7. Lisa says:

    Thank you for sharing your story.

    I too am an older mom. I didn’t plan to be…I tried to have a child for ten years, finally achieving our daughter two weeks shy of 45. It had been a long, hard haul to get there, full of sad setbacks and many failed fertility treatments, surgeries, even a year of weekly acupuncture treatments and drinking herbs that I brewed daily, to help achieve our goal. And then, after a relatively easy, blissful pregnancy, I came down with a rare (often fatal) pregnancy complication, HELLP Syndrome, that gave me a stroke which put me in a month long coma and ruptured my liver. I had an emergency C-section, craniotomy, tracheotomy, $11,000 in blood transfusions and once on my feet again,18 months of cognitive and physical therapies, all blessedly paid for by my dual union provided health benefits.

    Obviously, I did not plan on HELLP Syndrome hitting me and had I known that I couldn’t safely carry a pregnancy I would not have done so. However, I’m grateful for everything that went right and happy to report that my daughter is very healthy and despite the early health disaster we are both doing well and our bond is strong. (We bonded when she was in utero. Though she didn’t hear my voice until she was three months old I’m told that when I could finally speak again she recognized my voice no matter how far away from me she was in the hospital room, no matter whose arms held her.) I have no memories from that time, however, but I cherish the photos my husband took.

    Interestingly, my husband was told that had I successfully carried one of the earlier pregnancies to term I probably would have died since HELLP has a high incidence of repeat and the technology to save my life (a tool that allows them to operate deep within the brain where the bleed happened) didn’t exist earlier. So as much as I hated it when people would say to me “Everything happens for the best” in some weird way, perhaps everything did.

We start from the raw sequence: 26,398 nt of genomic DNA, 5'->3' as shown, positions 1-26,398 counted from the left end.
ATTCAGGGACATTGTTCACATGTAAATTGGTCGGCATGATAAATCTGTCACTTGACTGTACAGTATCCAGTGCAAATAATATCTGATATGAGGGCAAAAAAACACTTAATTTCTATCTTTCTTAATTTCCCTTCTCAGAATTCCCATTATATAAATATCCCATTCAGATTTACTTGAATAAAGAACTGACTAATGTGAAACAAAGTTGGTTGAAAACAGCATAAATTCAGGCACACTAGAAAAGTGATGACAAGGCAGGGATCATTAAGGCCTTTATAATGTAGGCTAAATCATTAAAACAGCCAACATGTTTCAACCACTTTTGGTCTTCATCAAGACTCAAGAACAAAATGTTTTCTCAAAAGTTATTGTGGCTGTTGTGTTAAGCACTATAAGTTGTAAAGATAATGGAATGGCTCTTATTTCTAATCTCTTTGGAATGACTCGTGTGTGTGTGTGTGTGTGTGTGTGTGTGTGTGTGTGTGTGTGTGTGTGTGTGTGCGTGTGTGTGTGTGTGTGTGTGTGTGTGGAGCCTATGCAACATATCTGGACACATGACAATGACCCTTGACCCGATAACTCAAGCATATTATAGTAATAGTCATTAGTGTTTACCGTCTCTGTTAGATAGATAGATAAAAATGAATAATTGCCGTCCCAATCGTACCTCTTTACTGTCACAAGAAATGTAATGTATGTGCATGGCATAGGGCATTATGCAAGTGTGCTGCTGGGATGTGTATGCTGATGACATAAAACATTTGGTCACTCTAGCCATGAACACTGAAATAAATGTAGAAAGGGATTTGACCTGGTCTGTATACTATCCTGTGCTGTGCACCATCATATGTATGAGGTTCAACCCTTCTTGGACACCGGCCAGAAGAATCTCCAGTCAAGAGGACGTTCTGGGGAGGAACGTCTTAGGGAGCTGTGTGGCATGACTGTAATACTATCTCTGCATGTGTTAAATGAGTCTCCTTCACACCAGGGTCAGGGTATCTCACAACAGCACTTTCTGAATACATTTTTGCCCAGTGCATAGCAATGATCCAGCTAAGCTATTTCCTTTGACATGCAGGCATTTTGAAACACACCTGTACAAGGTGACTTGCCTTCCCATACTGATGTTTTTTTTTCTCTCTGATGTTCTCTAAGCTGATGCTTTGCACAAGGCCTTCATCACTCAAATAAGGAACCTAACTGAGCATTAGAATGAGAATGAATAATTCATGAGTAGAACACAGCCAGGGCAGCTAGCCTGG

8. Donna says:

    I am trying to get pregnant at 44 but have been told I will have to use a donor eggs as mine are old. Only one lady in the comments said she conceived naturally. I have never had a child…I was made a widow in my 30’s then married again at 41. I am a little scared I will always keep thinking the child is not really mine with a DE and wonder if I will love it just the same. My mom had cancer when I was 8 and my dad passed away when I was 16, so where they selfish for having me in their early 30’s? My mom is still here and who says I won’t live to be 100 and my child in their 50’s when I pass. I would not care if I was called a grandmother as I would be over the moon with my child and stuff them anyway.

    • Janet says:

      Hi Donna
      I had boy / girl twins last year at age 43 thanks to the generosity of a young girl willing to donate her eggs. These babies are MY babies and I love them more than I can tell you. I was told at 40 to consider a donor because my fsh was high and my AMH was low but I tried and tried and tried on my own anyway. I had to go through the process. I grieved the loss of my DNA but I have to tell you that once I made the decision to move forward I never looked back. I read someone say that they think of the donor as giving you the blueprints but you actually build the house. I’m so thankful every day for my donor and for these precious babies. I love them like I never dreamed possible and they have changed my life. There are lots of good discussions on the Inspire board and also on Parents Via Egg Donation. Those boards were a tremendous source of support for me when I was going though trying to get pregnant and also becoming an older mom. There are so many moms in their 40s these days that, yes, I do sometimes feel a little old, but it doesn’t bother me and I just feel so blessed to finally have a family of my own.

    • Rhizomom says:

      Hi, but are you still producing eggs??? Have you already had a failed IVF??? Have your eggs been fertilized and looked at. I am wondering whether that decision is merely based on your age or on hard facts? Has the doctor already done a polar body diagnsotik on your eggs? (Polar body diagnosis (PBD) is used within the programme of assisted reproduction techniques (ART) to investigate for female chromosome abnormalities prior to pregnancy}.